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"He kisses his girlfriend in the forest."

Translation:Li kisas sian koramikinon en la arbaro.

3 years ago

19 Comments


https://www.duolingo.com/Steviebabes
Steviebabes
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Shouldn't it be "Li kisas lian koramikon..."? Unless we're to assume she's not his own girlfriend but some other girl's girlfriend?

2 years ago

https://www.duolingo.com/mizinamo
mizinamo
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lian would imply some other boy's girlfriend, ŝian some girl's girlfriend, and sian his own girlfriend.

Were you confusing sian with ŝian, perhaps?

2 years ago

https://www.duolingo.com/Steviebabes
Steviebabes
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Ah yes. Thanks for the explanation mizinamo.

2 years ago

https://www.duolingo.com/DominicSal294966

I definitely was

8 months ago

https://www.duolingo.com/jimnice
jimnicePlus
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is this also a double-entendre in Esperanto as it is in English?

3 years ago

https://www.duolingo.com/mizinamo
mizinamo
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I've heard it called "bush" in English but not "forest".

3 years ago

https://www.duolingo.com/traevoli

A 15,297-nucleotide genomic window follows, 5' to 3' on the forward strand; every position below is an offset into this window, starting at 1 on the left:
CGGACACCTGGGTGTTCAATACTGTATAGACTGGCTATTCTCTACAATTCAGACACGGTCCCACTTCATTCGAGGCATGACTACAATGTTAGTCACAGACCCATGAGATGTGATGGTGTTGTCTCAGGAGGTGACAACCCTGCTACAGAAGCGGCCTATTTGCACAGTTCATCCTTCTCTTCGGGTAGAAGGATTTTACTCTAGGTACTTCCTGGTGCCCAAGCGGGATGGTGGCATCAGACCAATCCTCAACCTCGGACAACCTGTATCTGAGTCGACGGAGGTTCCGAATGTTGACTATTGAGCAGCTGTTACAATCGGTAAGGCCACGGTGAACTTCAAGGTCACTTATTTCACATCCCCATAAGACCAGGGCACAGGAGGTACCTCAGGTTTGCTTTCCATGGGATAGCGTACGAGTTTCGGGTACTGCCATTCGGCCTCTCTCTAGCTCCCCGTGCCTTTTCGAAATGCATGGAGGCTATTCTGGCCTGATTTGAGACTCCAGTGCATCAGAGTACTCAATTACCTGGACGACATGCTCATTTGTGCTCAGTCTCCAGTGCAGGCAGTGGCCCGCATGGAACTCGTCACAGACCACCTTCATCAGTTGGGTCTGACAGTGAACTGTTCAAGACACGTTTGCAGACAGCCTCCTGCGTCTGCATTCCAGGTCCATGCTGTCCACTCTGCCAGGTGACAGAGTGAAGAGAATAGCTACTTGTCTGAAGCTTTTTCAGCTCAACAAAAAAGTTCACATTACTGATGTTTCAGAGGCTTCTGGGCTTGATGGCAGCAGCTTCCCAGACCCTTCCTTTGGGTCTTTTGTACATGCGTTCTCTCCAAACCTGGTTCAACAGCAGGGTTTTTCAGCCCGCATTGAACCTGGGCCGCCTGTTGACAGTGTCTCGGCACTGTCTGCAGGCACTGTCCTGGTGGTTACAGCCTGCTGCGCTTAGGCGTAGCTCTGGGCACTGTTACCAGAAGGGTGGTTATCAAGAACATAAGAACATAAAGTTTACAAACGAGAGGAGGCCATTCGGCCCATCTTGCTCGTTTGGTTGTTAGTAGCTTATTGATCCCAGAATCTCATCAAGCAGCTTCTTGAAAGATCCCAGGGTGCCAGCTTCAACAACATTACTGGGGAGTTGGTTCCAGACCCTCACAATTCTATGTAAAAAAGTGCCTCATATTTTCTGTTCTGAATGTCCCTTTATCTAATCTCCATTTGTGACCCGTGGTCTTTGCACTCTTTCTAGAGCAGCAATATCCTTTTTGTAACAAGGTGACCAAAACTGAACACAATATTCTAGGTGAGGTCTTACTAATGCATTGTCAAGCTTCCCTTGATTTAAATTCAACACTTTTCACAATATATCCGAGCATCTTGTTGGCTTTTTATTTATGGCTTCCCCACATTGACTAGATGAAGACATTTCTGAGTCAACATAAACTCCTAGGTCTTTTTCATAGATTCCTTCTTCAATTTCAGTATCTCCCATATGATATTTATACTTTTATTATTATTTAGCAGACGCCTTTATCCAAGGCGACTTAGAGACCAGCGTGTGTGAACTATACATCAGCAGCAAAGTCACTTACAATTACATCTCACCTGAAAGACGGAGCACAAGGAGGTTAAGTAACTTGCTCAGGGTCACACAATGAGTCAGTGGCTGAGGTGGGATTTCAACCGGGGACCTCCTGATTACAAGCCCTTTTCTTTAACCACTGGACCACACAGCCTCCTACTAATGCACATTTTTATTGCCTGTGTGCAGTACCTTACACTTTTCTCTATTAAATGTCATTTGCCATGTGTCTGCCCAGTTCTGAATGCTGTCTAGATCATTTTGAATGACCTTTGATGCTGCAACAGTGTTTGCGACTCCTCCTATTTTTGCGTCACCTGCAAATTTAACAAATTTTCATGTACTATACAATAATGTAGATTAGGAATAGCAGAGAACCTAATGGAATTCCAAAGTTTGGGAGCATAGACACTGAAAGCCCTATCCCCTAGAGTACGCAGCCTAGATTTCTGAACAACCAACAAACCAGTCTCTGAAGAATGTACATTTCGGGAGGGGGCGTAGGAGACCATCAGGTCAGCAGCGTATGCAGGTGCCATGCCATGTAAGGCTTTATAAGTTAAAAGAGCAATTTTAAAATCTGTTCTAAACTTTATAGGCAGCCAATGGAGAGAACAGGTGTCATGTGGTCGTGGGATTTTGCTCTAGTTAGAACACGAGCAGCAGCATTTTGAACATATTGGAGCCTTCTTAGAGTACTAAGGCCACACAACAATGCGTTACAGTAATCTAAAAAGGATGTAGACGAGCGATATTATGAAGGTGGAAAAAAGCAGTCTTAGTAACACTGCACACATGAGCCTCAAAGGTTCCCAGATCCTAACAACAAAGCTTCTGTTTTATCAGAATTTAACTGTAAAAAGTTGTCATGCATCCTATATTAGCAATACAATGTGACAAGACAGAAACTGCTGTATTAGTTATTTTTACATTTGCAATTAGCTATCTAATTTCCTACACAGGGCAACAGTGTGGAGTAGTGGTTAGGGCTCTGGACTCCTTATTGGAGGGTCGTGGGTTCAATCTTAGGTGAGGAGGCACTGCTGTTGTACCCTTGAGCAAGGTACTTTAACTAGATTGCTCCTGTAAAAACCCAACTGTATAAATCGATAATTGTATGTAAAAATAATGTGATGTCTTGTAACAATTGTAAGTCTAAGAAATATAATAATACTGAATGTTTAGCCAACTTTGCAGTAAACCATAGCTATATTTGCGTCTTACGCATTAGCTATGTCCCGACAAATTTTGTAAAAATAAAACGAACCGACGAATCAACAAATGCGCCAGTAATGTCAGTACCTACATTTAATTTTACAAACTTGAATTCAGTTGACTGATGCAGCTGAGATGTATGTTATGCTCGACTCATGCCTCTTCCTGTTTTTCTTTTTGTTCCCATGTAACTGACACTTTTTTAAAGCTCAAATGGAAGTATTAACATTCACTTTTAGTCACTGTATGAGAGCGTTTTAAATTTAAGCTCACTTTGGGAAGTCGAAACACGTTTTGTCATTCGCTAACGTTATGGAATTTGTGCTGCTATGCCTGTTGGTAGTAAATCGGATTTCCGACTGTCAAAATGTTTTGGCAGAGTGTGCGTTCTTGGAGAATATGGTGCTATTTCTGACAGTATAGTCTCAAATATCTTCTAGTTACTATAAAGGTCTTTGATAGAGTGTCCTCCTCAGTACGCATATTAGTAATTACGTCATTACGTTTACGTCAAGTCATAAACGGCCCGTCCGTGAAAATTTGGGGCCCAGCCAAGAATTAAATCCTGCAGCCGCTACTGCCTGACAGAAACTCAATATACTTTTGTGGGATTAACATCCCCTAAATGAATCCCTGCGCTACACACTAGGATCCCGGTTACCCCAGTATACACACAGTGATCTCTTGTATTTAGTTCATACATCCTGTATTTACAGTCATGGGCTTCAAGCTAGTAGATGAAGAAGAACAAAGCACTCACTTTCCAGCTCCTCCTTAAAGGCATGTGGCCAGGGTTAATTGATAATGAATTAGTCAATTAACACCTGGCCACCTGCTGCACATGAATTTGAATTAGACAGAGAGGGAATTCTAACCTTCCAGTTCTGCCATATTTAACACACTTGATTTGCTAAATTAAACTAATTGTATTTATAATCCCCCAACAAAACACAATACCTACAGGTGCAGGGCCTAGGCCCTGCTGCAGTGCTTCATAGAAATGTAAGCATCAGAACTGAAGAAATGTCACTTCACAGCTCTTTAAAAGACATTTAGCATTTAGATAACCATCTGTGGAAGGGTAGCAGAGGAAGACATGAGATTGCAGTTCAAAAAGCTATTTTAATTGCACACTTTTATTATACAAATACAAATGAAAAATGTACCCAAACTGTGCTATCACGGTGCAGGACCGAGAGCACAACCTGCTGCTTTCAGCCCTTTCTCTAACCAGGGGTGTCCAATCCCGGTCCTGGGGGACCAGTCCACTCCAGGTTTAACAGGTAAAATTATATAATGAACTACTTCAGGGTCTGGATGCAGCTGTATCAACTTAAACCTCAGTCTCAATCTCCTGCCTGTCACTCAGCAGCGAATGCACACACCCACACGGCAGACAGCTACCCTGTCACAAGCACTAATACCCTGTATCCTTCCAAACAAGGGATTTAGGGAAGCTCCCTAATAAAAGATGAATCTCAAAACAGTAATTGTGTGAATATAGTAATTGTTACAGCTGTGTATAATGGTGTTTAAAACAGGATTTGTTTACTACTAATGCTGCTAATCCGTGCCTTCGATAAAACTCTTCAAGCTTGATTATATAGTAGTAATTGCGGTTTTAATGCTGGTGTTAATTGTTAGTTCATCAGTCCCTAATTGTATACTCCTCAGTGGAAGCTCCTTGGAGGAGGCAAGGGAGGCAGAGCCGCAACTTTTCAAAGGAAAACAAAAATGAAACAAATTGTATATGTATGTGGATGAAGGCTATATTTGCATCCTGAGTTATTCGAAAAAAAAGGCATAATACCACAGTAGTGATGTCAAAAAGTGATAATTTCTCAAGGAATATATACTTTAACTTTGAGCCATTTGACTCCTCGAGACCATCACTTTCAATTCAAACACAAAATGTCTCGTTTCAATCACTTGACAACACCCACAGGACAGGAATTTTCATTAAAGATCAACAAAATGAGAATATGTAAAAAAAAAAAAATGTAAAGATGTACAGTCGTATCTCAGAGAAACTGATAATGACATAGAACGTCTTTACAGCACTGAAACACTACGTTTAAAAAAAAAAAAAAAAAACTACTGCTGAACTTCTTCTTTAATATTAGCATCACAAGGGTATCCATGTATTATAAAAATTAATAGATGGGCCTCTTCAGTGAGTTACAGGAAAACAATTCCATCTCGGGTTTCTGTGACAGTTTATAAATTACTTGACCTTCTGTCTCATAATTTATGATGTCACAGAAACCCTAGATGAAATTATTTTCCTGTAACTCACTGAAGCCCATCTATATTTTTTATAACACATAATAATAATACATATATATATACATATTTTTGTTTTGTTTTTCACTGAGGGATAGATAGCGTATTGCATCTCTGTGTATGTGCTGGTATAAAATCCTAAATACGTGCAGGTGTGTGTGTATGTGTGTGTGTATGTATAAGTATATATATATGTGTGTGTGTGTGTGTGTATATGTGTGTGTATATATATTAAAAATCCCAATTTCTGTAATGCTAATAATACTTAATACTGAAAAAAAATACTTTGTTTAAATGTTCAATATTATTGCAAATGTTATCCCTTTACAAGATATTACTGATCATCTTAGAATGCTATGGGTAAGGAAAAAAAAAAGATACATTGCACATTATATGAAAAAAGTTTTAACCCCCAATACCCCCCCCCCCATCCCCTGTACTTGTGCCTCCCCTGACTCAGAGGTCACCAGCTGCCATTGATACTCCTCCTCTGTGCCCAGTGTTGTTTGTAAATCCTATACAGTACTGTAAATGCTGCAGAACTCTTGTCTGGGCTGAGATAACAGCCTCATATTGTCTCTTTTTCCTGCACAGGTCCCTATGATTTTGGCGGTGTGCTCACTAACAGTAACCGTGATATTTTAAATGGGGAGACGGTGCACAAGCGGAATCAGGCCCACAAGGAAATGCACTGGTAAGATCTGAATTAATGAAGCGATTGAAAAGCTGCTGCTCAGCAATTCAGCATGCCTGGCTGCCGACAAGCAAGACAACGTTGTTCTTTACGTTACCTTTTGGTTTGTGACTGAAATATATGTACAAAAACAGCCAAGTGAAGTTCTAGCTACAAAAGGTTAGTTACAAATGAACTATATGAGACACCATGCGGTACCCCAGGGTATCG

traevoli
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With the exception of maybe the Guns 'N Roses song "Welcome to the Jungle".

3 years ago

https://www.duolingo.com/LuxClaridge

The seventies, man...

8 months ago

https://www.duolingo.com/Marko246521
Marko246521
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I am afraid I do not know why he is kissing HIS girlfriend is not lian rather than sian.

9 months ago

https://www.duolingo.com/mizinamo
mizinamo
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Because she is his own girlfriend and not some other man's girlfriend.

Remember that if the subject is third person (he, she, it, they) and the object belongs to the subject, you use sia.

9 months ago

https://www.duolingo.com/Marko246521
Marko246521
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What, then, does the Esperanto word "sia" mean?

9 months ago

https://www.duolingo.com/mizinamo
mizinamo
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There's no one-word equivalent in English -- you can translate it as "his own, her own, its own, their own" depending on the subject, or often simply as "his, her, its, their", as context will usually imply that it's the subject's own possession in English.

9 months ago

https://www.duolingo.com/Marko246521
Marko246521
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Thank you for the clarification. I had wondered if it was like English 'own' or French 'propre'. In both those languages, to be certain what one meant, we would say 'his own' or 'sa propre'. I wondered if sia was own/propre but without the pronoun. I understand the one word implies both the pronoun + own.

9 months ago

https://www.duolingo.com/Marko246521
Marko246521